V2.11   All images & videos from this documentation have been developped using PhotoAnim

Please Read First!!!

If you just want to transform an image to 3D, here is the place to go!

If you are new to animation, please read the following simple step by step instructions:
 

Getting Started with Animation - Warping and Skeletal animations

PhotoAnim allows following types of animation:

 
Warping (a kind of morphing) which operates on full images or image portions.

Typical applications:

  • Video transitions
  • "Plastic surgery"
  • Caricature

 


Video transitions

"Plastic surgery"
Skeletal animation, also called "puppet animation", which operates on image regions.

Typical applications:

  • Animation movies
  • Commercials
  • Animated titles and logos
  • ...

Puppet animation

Animated titles

Animation of library objects.
See Library tutorials

3D Animation:

  • 3D model creation from 2D images
  • Skeletal animation of 3D regions
  • Skeletal animation of a full image

See 3D tutorials

 

 
Animation Basics: Warping Needs PhotoAnim installed on your computer

Warping is selected automatically if the 4 corners of your image are not fully transparent. This is the case for all JPEG images.

- Use "File" "Import Image" to load a JPEG image.
- Select "Mode"  "Animation"

 


Warping initial image
Now drag one or several green dots on the Current Frame and hit  Play to play your first animation!

You may change the canvas color using these switches:
 Select Canvas Color

 

 


Running a first animation
Drawing a custom trajectory

On the Current Frame, drag one of the small red dots and draw a curve to the corresponding green dot.

You created a dot trajectory.

Trajectories are initially linear, you may define independent trajectories for all dots.

By clicking again the small red dot, you revert to linear trajectory (watch the cursor shape).

You may now reset the animation by right clicking on the image screen and selecting "Reset Object Animation".


Defining a dot trajectory
Place various dots by clicking on the Start Image or on the Current Frame.

Then drag the green dots to warp the image (make sure the preview cursor is on the last frame, you may use Set best edit frame for that)

Warping the image by placing and moving several dots
Right click on the image screen and select "Time curve..." "Alternate".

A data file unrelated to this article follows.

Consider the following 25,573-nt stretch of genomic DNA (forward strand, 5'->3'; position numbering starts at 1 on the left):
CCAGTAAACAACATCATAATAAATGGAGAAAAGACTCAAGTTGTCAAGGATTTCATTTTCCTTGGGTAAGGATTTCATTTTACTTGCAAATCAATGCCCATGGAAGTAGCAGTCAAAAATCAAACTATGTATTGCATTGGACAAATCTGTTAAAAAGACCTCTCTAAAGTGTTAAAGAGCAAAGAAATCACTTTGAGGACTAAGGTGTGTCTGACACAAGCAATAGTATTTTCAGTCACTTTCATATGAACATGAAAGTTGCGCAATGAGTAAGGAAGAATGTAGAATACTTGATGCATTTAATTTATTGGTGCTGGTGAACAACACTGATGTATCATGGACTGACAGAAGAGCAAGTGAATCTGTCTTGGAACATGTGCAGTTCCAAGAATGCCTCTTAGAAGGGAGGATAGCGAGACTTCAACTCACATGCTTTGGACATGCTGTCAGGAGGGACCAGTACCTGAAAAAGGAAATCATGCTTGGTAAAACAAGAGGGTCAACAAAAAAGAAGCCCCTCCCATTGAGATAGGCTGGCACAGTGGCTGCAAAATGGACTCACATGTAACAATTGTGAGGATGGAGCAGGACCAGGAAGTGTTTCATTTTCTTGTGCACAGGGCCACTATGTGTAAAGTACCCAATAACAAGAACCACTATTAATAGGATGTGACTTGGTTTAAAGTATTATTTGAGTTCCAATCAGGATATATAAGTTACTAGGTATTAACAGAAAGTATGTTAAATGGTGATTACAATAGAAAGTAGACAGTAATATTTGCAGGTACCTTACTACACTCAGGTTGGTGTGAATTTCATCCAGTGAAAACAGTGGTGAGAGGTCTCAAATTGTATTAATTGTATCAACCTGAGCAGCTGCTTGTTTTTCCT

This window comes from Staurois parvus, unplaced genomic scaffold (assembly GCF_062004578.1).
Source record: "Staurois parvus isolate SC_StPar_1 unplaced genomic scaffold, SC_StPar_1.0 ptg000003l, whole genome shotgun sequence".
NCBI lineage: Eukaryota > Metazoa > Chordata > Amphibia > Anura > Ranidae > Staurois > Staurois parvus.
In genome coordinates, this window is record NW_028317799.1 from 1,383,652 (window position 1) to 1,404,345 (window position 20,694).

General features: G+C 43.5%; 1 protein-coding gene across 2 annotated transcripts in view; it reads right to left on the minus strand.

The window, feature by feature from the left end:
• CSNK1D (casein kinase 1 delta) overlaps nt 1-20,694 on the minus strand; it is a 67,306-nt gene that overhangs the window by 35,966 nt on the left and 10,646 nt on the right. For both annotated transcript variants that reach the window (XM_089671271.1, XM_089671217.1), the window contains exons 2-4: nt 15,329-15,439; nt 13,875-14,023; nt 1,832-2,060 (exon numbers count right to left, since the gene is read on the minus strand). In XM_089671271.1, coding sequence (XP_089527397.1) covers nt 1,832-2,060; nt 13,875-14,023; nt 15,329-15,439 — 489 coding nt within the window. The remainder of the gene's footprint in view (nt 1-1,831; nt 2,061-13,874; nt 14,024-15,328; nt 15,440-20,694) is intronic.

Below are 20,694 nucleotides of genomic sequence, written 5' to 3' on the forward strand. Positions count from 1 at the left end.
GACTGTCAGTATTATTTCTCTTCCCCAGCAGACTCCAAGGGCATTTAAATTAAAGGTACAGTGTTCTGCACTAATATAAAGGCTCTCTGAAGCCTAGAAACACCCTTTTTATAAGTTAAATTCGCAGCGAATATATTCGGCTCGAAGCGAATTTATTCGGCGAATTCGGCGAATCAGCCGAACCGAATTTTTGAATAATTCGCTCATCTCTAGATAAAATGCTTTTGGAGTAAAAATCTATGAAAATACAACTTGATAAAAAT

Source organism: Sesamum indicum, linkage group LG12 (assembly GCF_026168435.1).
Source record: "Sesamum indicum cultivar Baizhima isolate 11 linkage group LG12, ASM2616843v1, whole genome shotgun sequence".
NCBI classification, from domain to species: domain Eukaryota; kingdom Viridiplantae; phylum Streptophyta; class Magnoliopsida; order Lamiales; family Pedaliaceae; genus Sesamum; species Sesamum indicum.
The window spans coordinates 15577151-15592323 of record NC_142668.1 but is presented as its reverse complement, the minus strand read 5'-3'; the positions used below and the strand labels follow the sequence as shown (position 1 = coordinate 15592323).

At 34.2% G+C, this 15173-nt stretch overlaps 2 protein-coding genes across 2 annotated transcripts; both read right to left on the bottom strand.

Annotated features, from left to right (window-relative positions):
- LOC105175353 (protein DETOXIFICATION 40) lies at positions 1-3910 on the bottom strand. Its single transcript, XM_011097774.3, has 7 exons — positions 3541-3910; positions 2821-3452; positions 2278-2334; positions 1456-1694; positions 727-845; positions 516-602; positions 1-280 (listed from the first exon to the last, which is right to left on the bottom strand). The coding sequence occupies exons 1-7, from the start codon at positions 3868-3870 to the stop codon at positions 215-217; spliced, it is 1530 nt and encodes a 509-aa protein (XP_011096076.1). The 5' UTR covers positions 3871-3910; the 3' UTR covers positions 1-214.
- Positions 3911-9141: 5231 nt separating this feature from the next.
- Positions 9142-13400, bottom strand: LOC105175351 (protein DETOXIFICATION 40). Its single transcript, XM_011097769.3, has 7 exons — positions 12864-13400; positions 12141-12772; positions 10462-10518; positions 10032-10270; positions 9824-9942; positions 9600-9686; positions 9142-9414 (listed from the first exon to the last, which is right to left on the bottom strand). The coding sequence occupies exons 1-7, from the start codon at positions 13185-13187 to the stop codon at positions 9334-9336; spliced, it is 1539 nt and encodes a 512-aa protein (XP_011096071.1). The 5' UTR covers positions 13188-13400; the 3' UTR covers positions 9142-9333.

Check Auto loop On/Off and hit  Play

You now see your image going smoothly back and forth from the start image to the last frame.

PhotoAnim has several built-in time curves and you may create and save your own curves.


Selecting a time curve

 

 

Animation Basics: Skeletal Animation

Needs PhotoAnim installed on your computer
To get started with skeletal animation, you need an image where the subject is cleanly extracted from the background.
You may do this with your favourite photo editor and save as PNG format, or you can do it directly with PhotoAnim under "Mode" "Image Edit".
We are convinced that PhotoAnim will soon become your favourite photo editor...

Only portions of the image not covering others can be animated correctly. This is the case for our rabbit, where ears, arms and legs are not above any other part of the image.

Skeletal animation is selected automatically, because image corners are fully transparent.

Note the little dots around the image: These are floating contour dots and they will follow the bones and joints that we are going to create now.


Skeletal animation: initial image
Place one dot on the current frame and move it. All contour dots follow and the full image moves.

This defines the first animation rule:
"One user dot makes the whole region move"

One user dot: Full region move
Now let's reset the animation (right click on current frame) and add another dot (make sure Auto Add Bone is selected).

Note the yellow line with an arrow between your two dots: It's a bone.

If you drag the arrow side, the rabbit will rotate around the other side.

If you drag the other side from the arrow, the rabbit will both rotate and shift.

This defines the second animation rule:
"One solid bone makes the whole region rotate and translate"


One solid bone: Full region rotate and translate
Select Add/Remove Bone and place the cursor over the bone. The bone color changes to red. Right click and select "Elastic Bone". The bone will change to a dotted line.
Now if you select Add/Remove Dot or Mode Dot and drag one of your dots, the whole rabbit will zoom in or out.

This defines the third and last animation rule:
"One elastic bone makes the whole region rotate, translate and scale"

One elastic bone: full region rotate, translate and scale
Reset the animation and restore a solid bone
(Add/Remove Bone, cursor over bone, right click, uncheck elastic)

Place a few dots as shown in the image (it's very intuitive). Bones will be added automatically and between two bones you see a yellow circle: This is a joint.

Now you are ready to really animate the rabbit, by moving the green dots...

 


Where do we go from here?
Please have look at the Tutorials
 
Copyright © 2015 Chris Deforeit

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